Several years ago I setup my first virtual business without being fully aware of that term at the time. Unfortunately I’d misread the market and the product that I thought would sell like hotcakes really failed to attract any interest from its target market. With a complete lack of customers, it was pointed out to me that what I had was virtually a business as opposed to the more desirable virtual business.
What is a virtual business?
Wikipedia conveniently provides a definition that is difficult to improve upon:
A virtual business employs electronic means to transact business as opposed to a traditional brick and mortar business that relies on face-to-face transactions with physical documents and physical currency or credit.
Virtual and physical
The continued rise of the Internet has caused numerous issues for traditional retailers where they have been slow to adapt to new ways of doing business. We are all aware of some of the larger virtual businesses than only exist in cyberspace, such as Amazon and eBay, but many traditional businesses have morphed into a combination of high street and online solutions, commonly referred to as bricks and clicks.
This cultural shift in how consumers shop has resulted in the decimation of many a high street up and down the country as players have been slow to change. Many lament the passing of how things were, but it is hard to ignore the revolution that the Internet has delivered for B2C transactions. Only the most nostalgic consumer would try and argue against the net outcome being a positive one.
Business to business
I think it is fair to say that in many industries, the race to embrace virtual business practices has been somewhat slow. Empires have been built on the foundations of the reliable handshake that sandwiches a face-to-face meeting, and some find it difficult to understand why something that has worked for a millennia or more might need to change – but that change is already here.
Typical issues faced when considering a B2B transaction might include:
- Identifying a supplier
- Confirming the supplier can deliver what you want
- Carrying out background checks on the supplier (references, credit checks, etc)
- Obtaining a quote
- Obtaining other quotes to be certain you are getting a good deal (and to keep the boss happy)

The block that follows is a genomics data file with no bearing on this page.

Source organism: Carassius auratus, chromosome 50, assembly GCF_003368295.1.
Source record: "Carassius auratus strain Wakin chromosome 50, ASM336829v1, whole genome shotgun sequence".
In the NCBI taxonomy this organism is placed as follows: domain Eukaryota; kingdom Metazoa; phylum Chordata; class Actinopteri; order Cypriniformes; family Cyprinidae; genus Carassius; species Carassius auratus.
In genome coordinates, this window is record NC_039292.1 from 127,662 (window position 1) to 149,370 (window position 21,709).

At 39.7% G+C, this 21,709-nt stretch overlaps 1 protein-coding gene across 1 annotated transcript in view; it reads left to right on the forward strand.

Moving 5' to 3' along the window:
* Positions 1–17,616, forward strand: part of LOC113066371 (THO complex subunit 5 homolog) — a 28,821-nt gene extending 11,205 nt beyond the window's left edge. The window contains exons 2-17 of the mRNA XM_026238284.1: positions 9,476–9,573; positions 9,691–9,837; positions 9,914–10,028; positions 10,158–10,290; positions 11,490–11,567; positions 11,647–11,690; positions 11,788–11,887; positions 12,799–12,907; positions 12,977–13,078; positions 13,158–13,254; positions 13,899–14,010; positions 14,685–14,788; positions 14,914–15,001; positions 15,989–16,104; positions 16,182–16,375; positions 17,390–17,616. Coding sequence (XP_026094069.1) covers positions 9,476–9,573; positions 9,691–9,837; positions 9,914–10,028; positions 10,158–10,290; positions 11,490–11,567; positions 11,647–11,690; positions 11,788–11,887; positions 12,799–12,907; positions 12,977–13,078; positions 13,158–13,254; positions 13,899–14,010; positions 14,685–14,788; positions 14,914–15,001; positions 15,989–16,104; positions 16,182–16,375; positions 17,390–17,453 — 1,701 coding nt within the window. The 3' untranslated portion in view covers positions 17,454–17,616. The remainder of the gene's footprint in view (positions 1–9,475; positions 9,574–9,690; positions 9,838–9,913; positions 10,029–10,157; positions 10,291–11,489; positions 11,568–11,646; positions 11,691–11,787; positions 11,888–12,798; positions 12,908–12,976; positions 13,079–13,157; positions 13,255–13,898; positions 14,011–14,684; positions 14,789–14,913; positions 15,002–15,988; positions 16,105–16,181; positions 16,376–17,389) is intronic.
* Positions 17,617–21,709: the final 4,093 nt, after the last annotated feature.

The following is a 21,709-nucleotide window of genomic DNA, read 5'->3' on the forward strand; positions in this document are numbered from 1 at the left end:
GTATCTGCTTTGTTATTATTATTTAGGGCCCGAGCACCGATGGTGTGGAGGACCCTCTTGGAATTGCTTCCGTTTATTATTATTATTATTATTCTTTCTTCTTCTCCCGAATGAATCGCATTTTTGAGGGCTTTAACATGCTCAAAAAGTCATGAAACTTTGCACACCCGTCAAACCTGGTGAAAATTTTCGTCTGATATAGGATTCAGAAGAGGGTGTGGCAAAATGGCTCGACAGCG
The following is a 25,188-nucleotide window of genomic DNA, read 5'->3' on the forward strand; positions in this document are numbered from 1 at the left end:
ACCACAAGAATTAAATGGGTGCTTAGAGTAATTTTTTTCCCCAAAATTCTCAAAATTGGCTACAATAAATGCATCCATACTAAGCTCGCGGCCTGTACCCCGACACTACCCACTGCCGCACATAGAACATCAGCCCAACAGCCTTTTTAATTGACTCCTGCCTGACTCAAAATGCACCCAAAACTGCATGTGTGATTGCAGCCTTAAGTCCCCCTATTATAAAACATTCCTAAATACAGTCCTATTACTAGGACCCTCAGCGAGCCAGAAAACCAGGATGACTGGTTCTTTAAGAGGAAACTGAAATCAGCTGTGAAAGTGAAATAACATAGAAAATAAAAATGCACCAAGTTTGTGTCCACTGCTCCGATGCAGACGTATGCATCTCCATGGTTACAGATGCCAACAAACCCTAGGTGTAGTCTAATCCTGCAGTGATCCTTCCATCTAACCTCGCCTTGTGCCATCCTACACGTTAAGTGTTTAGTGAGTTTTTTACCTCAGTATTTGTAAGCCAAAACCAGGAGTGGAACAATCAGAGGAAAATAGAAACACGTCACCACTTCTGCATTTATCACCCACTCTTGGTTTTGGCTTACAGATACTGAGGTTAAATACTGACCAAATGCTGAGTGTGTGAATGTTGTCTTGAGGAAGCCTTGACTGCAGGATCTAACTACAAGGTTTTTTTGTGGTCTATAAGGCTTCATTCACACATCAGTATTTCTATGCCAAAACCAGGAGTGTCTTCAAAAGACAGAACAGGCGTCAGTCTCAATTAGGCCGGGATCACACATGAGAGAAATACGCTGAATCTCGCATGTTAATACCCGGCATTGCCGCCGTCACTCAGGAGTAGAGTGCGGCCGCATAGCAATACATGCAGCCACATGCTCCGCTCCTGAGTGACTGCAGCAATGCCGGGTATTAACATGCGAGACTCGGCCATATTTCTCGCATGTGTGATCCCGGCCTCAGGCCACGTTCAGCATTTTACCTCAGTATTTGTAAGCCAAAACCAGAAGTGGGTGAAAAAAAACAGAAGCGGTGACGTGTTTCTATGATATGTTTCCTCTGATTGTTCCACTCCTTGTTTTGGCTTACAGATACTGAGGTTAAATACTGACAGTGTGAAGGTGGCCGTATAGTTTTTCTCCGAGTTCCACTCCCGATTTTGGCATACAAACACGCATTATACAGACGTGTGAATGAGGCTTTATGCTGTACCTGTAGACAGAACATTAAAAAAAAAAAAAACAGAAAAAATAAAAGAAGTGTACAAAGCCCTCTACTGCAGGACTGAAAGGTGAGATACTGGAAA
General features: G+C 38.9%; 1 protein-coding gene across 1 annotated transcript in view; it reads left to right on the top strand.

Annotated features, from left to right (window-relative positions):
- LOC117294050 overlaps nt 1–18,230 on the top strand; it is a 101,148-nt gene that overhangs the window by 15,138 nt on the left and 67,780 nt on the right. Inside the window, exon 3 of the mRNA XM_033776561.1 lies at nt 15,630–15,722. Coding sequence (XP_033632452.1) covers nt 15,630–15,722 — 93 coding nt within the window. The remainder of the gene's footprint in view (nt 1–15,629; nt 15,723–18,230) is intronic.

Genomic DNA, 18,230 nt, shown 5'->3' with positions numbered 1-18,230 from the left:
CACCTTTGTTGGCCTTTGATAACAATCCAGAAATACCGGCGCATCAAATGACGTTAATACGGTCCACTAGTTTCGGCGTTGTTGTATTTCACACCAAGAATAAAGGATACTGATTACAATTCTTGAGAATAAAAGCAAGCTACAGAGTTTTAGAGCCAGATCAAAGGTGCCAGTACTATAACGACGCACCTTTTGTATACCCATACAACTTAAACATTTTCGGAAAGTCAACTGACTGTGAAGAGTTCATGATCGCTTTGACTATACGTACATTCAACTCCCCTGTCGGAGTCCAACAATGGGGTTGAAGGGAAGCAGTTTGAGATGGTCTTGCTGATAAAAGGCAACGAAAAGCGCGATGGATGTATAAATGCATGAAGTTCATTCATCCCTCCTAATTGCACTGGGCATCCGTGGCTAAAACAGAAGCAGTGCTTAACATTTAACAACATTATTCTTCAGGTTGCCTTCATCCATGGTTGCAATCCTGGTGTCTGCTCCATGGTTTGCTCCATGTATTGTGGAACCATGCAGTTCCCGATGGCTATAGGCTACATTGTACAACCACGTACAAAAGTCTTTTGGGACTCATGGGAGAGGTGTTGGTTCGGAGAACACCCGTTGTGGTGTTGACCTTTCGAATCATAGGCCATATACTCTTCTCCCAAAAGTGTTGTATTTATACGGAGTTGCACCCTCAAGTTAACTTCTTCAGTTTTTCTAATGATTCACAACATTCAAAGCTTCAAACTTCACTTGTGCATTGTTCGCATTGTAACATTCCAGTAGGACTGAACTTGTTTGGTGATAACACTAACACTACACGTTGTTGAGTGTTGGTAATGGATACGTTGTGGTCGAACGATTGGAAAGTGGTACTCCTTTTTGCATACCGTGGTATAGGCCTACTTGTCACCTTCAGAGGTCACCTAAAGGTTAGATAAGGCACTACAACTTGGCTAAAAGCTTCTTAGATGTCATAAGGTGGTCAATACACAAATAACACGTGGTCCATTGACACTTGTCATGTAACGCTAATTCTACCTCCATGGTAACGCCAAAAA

- Liaising with the supplier to ensure efficient delivery
The advent of the Internet has provided us with a plethora of tools that makes these sorts of interactions quicker, easier, and ultimately cheaper. It’s no coincidence that some of the largest companies in the world today were created by technical geniuses who saw how technology could be leveraged to create businesses that could scale in a way that had never been seen before.
Amongst the many tools the Internet has provided to change the face of commerce, is the ability for many to work from home. This phenomenon really started to take hold a decade ago and continues today, and for good reason – it can easily deliver a win-win situation.
For the business that secures most of its work online, plush, expensive offices in the middle of the city is an overhead that is no longer necessary as the client never sees your offices or sips your Gaggia brewed coffee. But not only do you not need offices in the Central Business District, you don’t need to secure floor space for staff that are never there.
And then the penny drops! If the staff are never there, then does it really matter where they are at all? The answer is typically no – but some big companies have managed to get this gloriously wrong. Ever called your bank and had a painful conversation with someone who doesn’t understand your Brummie accent, and you struggle with their’s? I’ve done this, I’m sure many have, and big business started to realise that outsourcing and offshoring customer service may have saved money, but the customer doesn’t like it. The public backlash still ripples, with companies proudly proclaiming their dedication to UK call centres (still not realising that the customer doesn’t consider that a particularly good customer service solution either).
But elsewhere, outsourcing has flourished. The IT industry has seen massive growth in outsourcing and other industries are starting to catch up. Not only can this deliver massive flexibility and cost savings to a business, but it allows them to tap into skills and experience from individuals who enjoy being able to pick and choose when they work and who they work for. There is a growing army of people who understand that they work to live, and not live to work, and are not predisposed for a lifetime of 9-5 for the same organisation – and they are typically well adjusted people, who will work hard to get the job done.
In an environment where good people are hard to find, and unpredictable workloads makes it costly to retain them, a solution whereby this problem simply disappears is one that increasing numbers of businesses are starting to embrace wholeheartedly.
Isn’t it time you took a look at growing your business through outsourcing? Your competitors will hope you don’t.